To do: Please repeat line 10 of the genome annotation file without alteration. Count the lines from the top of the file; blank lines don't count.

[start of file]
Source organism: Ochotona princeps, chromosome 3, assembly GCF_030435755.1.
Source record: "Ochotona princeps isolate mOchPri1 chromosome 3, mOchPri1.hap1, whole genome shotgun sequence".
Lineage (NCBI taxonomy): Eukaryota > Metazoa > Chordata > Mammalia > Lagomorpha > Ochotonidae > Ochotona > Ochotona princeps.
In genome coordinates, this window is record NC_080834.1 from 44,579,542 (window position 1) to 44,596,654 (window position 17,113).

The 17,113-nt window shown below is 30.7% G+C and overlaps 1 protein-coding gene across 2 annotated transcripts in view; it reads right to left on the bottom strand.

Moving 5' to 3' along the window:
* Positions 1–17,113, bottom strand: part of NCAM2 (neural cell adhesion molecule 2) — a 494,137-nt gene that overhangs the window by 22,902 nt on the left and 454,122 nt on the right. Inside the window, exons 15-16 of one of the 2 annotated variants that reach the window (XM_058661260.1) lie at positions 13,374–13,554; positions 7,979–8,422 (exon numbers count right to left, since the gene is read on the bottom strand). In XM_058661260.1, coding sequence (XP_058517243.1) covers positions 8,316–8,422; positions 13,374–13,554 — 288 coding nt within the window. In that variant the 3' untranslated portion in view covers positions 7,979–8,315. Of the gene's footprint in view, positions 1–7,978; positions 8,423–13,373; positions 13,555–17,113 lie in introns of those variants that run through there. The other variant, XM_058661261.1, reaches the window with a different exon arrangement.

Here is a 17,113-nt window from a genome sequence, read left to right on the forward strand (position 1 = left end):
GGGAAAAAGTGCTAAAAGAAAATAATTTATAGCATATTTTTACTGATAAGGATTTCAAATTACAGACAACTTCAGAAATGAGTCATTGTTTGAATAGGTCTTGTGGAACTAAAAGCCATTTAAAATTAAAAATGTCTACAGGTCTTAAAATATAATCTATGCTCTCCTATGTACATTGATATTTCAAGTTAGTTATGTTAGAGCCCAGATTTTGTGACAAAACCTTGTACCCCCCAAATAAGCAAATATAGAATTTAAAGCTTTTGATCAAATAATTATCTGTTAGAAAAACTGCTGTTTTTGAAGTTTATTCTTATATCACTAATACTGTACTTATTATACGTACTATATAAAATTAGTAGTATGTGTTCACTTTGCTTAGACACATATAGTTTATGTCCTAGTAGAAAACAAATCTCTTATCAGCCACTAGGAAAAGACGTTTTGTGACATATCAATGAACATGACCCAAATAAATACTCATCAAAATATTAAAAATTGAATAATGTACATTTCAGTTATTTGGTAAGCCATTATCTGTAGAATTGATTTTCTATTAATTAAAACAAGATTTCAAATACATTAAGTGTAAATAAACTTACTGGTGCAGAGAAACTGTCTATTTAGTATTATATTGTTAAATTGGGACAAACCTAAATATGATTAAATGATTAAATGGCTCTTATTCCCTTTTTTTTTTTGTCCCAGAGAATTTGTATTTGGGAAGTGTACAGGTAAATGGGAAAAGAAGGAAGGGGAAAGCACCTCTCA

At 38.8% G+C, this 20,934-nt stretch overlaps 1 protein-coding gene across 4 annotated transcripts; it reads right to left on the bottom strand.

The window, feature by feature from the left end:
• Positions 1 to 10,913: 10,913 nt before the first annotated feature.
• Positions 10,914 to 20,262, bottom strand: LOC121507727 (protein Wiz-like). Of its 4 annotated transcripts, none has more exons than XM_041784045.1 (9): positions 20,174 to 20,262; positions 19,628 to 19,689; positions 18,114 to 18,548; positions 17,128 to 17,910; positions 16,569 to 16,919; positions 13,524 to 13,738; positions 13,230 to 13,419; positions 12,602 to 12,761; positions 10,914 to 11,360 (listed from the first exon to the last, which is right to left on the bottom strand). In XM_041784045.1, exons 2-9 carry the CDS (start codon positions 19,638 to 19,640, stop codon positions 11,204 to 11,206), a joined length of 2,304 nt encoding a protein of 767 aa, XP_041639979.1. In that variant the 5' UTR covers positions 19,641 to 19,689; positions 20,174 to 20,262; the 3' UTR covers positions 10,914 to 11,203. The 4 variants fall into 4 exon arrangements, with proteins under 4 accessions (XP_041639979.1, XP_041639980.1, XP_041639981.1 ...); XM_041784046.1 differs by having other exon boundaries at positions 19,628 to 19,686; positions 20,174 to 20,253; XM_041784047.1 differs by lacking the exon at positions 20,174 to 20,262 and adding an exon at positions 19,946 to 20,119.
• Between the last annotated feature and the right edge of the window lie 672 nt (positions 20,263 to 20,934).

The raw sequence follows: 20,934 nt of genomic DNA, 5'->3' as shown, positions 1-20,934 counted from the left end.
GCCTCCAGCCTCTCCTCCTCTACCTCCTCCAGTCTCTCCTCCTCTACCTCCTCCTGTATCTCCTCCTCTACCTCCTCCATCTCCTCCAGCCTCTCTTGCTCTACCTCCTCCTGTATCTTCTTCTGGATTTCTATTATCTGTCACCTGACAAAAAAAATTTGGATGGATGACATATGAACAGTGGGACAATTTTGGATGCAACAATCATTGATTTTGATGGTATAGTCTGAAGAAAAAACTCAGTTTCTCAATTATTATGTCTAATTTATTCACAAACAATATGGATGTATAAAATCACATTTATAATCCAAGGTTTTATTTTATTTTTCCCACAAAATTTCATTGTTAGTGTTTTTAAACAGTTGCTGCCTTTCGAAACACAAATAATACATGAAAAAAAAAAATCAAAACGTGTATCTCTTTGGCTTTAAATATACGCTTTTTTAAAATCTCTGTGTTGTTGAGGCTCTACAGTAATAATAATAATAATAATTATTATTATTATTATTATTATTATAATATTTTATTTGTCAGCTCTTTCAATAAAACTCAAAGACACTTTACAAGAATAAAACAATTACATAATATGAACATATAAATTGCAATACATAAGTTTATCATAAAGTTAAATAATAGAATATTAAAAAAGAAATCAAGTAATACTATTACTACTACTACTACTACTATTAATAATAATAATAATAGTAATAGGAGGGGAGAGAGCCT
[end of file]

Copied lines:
At 38.8% G+C, this 20,934-nt stretch overlaps 1 protein-coding gene across 4 annotated transcripts; it reads right to left on the bottom strand.